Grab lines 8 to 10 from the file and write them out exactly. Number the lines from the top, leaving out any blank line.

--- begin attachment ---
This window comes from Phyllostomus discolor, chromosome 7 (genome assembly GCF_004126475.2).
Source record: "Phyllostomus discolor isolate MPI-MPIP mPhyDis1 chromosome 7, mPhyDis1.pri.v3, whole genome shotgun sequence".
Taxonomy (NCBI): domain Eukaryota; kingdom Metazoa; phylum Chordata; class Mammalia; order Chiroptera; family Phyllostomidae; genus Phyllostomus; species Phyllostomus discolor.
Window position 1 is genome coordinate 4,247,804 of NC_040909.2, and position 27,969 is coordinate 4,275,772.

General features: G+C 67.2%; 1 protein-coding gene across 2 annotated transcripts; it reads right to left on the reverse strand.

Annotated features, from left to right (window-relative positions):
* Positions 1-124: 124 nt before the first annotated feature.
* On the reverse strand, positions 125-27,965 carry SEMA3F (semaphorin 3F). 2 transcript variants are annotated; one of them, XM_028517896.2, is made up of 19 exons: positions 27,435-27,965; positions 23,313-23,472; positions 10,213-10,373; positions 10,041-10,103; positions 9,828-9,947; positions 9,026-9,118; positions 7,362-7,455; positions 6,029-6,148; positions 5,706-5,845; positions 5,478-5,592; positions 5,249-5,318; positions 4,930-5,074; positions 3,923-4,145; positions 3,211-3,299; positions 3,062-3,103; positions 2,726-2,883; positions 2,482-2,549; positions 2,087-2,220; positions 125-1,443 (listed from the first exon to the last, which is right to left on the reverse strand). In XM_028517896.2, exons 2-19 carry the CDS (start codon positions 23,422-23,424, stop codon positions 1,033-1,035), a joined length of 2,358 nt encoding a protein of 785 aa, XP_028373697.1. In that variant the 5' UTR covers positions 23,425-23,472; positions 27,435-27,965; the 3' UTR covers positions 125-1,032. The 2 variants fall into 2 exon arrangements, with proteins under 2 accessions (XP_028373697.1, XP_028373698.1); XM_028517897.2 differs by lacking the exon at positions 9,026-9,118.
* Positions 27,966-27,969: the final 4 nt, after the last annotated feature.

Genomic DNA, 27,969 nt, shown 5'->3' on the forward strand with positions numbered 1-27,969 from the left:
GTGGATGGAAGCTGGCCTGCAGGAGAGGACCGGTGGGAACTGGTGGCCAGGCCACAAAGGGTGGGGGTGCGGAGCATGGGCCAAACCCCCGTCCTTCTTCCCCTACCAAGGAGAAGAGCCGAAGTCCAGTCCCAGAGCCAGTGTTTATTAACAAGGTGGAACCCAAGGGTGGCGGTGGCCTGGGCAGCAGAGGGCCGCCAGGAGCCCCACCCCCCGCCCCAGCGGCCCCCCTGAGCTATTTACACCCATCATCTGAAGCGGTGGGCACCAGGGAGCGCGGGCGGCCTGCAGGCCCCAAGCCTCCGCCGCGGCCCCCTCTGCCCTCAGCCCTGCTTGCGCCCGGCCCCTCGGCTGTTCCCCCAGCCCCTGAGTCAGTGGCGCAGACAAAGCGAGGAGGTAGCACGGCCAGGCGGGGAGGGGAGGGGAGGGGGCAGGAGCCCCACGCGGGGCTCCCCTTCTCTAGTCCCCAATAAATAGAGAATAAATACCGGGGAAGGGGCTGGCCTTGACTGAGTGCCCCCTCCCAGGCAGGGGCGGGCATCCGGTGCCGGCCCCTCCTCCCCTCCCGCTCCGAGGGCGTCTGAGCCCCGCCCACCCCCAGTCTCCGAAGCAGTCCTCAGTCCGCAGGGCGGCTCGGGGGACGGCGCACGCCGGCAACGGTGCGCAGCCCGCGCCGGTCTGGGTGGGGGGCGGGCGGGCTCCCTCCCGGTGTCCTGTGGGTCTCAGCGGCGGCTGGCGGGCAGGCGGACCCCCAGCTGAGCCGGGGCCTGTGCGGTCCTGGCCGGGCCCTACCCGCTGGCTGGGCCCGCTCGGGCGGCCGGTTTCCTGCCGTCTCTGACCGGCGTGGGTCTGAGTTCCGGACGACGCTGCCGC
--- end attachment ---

* On the reverse strand, positions 125-27,965 carry SEMA3F (semaphorin 3F). 2 transcript variants are annotated; one of them, XM_028517896.2, is made up of 19 exons: positions 27,435-27,965; positions 23,313-23,472; positions 10,213-10,373; positions 10,041-10,103; positions 9,828-9,947; positions 9,026-9,118; positions 7,362-7,455; positions 6,029-6,148; positions 5,706-5,845; positions 5,478-5,592; positions 5,249-5,318; positions 4,930-5,074; positions 3,923-4,145; positions 3,211-3,299; positions 3,062-3,103; positions 2,726-2,883; positions 2,482-2,549; positions 2,087-2,220; positions 125-1,443 (listed from the first exon to the last, which is right to left on the reverse strand). In XM_028517896.2, exons 2-19 carry the CDS (start codon positions 23,422-23,424, stop codon positions 1,033-1,035), a joined length of 2,358 nt encoding a protein of 785 aa, XP_028373697.1. In that variant the 5' UTR covers positions 23,425-23,472; positions 27,435-27,965; the 3' UTR covers positions 125-1,032. The 2 variants fall into 2 exon arrangements, with proteins under 2 accessions (XP_028373697.1, XP_028373698.1); XM_028517897.2 differs by lacking the exon at positions 9,026-9,118.
* Positions 27,966-27,969: the final 4 nt, after the last annotated feature.

Genomic DNA, 27,969 nt, shown 5'->3' on the forward strand with positions numbered 1-27,969 from the left: